Maya Village Under 17 Feet of Ash: Residents Lived Free and Clear of Overlords
New findings on an El Salvadoran Maya village preserved under volcanic ash for 1,400 years, and discovered in 1978, were recently published in the journal Latin American Antiquity.
Researchers from University of Colorado Boulder (CU-Boulder) funded by the National Science Foundation (NSF), said in their report that despite the presence of elite royalty among the Maya in the valley, the farming families in the frozen village lived apart and conducted their lives mostly free of the elites' influence, according to a release.
The village of Ceren's interactions were largely among village elders, families, craftspeople and certain specialist maintenance workers, as archaeological evidence shows, said the release.
In all of Latin America, this is our best-preserved ancient Maya remnant village. It was covered by a 17-foot pile of ash in A.D. 660, after the half-mile-distant Loma Caldera volcano erupted, confirmed by the release.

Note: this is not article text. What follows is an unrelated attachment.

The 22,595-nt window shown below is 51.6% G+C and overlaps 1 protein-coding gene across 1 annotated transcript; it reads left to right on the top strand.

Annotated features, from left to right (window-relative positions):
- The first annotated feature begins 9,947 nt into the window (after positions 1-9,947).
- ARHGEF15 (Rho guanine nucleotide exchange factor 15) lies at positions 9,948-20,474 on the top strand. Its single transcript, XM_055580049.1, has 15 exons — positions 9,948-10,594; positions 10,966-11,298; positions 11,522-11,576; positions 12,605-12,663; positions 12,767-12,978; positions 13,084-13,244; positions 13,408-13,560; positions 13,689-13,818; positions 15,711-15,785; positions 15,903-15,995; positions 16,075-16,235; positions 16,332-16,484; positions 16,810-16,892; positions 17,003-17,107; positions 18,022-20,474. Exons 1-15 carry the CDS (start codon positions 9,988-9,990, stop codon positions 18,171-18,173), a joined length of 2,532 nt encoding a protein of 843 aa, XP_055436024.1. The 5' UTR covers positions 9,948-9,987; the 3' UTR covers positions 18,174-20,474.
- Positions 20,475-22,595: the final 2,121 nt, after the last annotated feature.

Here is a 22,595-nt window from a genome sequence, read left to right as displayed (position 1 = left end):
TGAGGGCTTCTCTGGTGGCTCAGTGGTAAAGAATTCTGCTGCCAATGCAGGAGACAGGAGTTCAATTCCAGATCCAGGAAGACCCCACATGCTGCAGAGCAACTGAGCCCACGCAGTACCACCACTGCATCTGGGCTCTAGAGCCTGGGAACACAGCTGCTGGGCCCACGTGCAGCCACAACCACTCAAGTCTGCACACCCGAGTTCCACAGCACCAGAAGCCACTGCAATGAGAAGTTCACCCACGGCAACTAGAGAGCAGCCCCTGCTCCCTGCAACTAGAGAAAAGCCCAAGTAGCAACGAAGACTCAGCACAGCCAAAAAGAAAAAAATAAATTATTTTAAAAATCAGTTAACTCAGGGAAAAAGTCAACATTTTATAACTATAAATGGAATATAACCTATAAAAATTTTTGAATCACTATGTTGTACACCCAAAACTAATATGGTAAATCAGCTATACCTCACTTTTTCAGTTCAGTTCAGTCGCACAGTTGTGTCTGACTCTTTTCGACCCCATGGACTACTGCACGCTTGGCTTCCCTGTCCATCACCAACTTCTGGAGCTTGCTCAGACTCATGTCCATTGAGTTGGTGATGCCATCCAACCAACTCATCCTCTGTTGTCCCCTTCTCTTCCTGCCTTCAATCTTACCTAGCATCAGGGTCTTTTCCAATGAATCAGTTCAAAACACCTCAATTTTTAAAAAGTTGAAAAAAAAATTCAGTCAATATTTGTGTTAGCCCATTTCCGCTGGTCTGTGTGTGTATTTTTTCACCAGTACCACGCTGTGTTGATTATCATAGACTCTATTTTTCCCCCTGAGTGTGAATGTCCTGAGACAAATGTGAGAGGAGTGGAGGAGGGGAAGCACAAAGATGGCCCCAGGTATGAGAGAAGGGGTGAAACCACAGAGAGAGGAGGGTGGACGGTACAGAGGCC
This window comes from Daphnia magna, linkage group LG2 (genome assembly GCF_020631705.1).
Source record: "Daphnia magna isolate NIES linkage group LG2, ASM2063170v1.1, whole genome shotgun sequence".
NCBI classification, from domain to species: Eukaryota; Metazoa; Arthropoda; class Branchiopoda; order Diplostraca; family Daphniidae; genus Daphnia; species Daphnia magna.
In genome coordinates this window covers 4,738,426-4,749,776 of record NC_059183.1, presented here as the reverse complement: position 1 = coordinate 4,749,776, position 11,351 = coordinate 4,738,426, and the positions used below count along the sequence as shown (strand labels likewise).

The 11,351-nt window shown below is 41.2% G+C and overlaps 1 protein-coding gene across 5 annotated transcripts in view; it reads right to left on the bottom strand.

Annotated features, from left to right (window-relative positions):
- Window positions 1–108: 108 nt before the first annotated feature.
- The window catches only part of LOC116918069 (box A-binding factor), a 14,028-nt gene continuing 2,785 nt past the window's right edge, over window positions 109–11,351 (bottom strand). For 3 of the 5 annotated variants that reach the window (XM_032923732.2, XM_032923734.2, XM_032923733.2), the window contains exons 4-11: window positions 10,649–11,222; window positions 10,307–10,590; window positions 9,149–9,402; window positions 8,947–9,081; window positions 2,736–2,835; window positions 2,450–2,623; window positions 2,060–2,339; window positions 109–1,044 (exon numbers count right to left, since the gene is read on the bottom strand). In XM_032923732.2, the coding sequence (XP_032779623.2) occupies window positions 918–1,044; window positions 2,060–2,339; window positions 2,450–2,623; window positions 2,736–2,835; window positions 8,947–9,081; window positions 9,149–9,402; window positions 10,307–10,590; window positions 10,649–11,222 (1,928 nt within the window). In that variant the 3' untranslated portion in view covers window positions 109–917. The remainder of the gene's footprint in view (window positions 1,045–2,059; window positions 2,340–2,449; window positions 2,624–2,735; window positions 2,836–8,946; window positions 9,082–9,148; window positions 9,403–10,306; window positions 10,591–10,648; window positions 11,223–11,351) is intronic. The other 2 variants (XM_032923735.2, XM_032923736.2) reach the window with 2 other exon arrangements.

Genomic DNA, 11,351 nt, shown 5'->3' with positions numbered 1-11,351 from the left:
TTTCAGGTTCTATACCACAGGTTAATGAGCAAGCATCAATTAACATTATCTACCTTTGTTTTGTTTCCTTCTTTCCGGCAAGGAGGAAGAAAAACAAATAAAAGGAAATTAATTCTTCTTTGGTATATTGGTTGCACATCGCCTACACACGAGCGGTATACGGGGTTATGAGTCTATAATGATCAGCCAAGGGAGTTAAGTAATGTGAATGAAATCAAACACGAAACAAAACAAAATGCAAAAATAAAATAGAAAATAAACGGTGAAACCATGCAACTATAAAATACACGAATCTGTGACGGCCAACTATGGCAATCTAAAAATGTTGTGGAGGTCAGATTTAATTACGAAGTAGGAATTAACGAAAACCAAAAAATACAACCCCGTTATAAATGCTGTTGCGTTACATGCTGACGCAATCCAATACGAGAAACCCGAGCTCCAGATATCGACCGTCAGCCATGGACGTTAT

The records reveal that these villagers were not serfs. They had free reign to choose crops, architecture, religious activities and economics, according to a release.
"This is the first clear window anyone has had on the daily activities and the quality of life of Maya commoners back then," anthropology Professor Payson Sheets said in the release. "At Ceren we found virtually no influence and certainly no control by the elites."
For more great nature science stories and general news, please visit our sister site, Headlines and Global News (HNGN).
-Follow Catherine on Twitter @TreesWhales